Microsoft has $76 billion in cash/equivalents, so it could buyout another smartphone company in order to generate market share gains (Lenovo, Huawei, HTC, and LG Mobile could be candidates). With Nokia, Microsoft bought $15 billion for $7.2 billion based on its conservative NPV estimate. It could technically buy another mobile handset maker, (could be accretive) which could then reduce the near global monopoly that Android has on smartphone handsets.
Microsoft has the financial resources to push any handset maker into the number two or three position in certain regions, which would counter Samsung's carpet bombing advertising antics. It could only help that Samsung is now transitioning into its own internally developed operating system (Tizen), which looks to be inferior to Windows Mobile 8.
Segment & marketing analysis
Microsoft's largest segment by revenue is its commercial licensing segment, which is the commercial licenses for Windows, Server, Office 365, for businesses. Commercial licensing revenue has trended higher especially after Microsoft's transition to Office 365 paired with the ending support of Windows XP (the install base of Windows XP is primarily business and not consumer).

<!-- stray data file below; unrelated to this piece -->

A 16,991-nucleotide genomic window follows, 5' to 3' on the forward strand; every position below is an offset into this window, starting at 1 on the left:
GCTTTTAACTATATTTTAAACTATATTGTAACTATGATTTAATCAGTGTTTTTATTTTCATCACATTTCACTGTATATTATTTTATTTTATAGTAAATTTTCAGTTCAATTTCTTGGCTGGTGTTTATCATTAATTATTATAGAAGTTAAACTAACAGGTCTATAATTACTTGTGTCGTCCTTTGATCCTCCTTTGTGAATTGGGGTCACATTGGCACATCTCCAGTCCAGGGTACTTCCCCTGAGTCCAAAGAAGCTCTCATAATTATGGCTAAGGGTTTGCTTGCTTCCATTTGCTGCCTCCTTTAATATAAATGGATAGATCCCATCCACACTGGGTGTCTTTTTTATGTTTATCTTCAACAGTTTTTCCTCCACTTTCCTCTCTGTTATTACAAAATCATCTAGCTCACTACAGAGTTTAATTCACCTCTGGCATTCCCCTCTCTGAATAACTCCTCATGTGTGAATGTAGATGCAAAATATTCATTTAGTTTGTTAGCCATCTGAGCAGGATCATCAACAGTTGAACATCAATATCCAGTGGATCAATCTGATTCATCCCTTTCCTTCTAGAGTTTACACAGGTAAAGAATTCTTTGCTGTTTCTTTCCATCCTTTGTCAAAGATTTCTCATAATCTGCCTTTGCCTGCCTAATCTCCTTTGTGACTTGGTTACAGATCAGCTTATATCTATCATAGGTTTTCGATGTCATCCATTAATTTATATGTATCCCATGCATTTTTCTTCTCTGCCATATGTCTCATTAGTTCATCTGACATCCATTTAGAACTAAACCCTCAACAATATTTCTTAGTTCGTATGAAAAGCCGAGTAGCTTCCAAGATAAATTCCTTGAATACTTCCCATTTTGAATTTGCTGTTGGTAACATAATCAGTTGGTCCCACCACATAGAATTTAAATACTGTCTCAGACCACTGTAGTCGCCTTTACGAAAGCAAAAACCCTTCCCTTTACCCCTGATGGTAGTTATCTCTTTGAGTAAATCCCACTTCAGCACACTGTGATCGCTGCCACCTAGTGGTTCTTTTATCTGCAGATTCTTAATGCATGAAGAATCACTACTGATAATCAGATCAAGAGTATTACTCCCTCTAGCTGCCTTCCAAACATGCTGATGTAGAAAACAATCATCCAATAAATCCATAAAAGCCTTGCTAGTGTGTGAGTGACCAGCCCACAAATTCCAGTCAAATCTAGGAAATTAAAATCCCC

Historically, Microsoft's commercial business has shown consistent growth. Going forward, consumer and devices should be able to trend higher following the successful rollout of Xbox One, and Windows Mobile 8. Currently Microsoft CRM (customer relationship management) and Skype are growing at gangbuster rates, while Bing has been able to gain market share in the United States, further asserting Microsoft's strength across many of its businesses.
Currently, the fastest growing operating system by percentage and not by unit count is the Windows operating system for mobile. Consumers are also transitioning to Windows 8 (for PC) as the interest in touch based capabilities was better than expected. Currently, 40% of the devices sold in big box chains are touch capable. The simplified OS layout is most effective when touch capability is included. Touch capable devices sell at higher average selling prices; therefore the added utility from touch capability should result in higher margins from PC vendors in the Windows ecosystem. Remember, higher selling prices can negate falling volumes resulting in a net improvement on revenue.